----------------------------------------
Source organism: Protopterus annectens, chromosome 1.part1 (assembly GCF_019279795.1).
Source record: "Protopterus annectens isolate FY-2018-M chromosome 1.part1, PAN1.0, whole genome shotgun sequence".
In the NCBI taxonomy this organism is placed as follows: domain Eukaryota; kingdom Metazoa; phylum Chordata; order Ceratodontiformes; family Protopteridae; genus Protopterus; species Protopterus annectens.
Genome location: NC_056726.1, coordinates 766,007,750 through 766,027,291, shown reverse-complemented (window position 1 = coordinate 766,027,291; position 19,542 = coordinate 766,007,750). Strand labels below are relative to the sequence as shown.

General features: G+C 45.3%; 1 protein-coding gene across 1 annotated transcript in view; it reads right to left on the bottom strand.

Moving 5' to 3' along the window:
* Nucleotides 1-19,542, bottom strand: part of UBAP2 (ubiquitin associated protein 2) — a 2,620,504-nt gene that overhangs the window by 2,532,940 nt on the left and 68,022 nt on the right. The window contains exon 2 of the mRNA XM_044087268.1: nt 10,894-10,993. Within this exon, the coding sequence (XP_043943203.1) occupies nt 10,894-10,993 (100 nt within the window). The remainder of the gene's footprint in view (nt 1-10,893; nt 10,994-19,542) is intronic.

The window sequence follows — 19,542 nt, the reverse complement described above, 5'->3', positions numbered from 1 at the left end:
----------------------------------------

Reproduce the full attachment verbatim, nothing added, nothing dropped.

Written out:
Source organism: Protopterus annectens, chromosome 1.part1 (assembly GCF_019279795.1).
Source record: "Protopterus annectens isolate FY-2018-M chromosome 1.part1, PAN1.0, whole genome shotgun sequence".
In the NCBI taxonomy this organism is placed as follows: domain Eukaryota; kingdom Metazoa; phylum Chordata; order Ceratodontiformes; family Protopteridae; genus Protopterus; species Protopterus annectens.
Genome location: NC_056726.1, coordinates 766,007,750 through 766,027,291, shown reverse-complemented (window position 1 = coordinate 766,027,291; position 19,542 = coordinate 766,007,750). Strand labels below are relative to the sequence as shown.

General features: G+C 45.3%; 1 protein-coding gene across 1 annotated transcript in view; it reads right to left on the bottom strand.

Moving 5' to 3' along the window:
* Nucleotides 1-19,542, bottom strand: part of UBAP2 (ubiquitin associated protein 2) — a 2,620,504-nt gene that overhangs the window by 2,532,940 nt on the left and 68,022 nt on the right. The window contains exon 2 of the mRNA XM_044087268.1: nt 10,894-10,993. Within this exon, the coding sequence (XP_043943203.1) occupies nt 10,894-10,993 (100 nt within the window). The remainder of the gene's footprint in view (nt 1-10,893; nt 10,994-19,542) is intronic.

The window sequence follows — 19,542 nt, the reverse complement described above, 5'->3', positions numbered from 1 at the left end: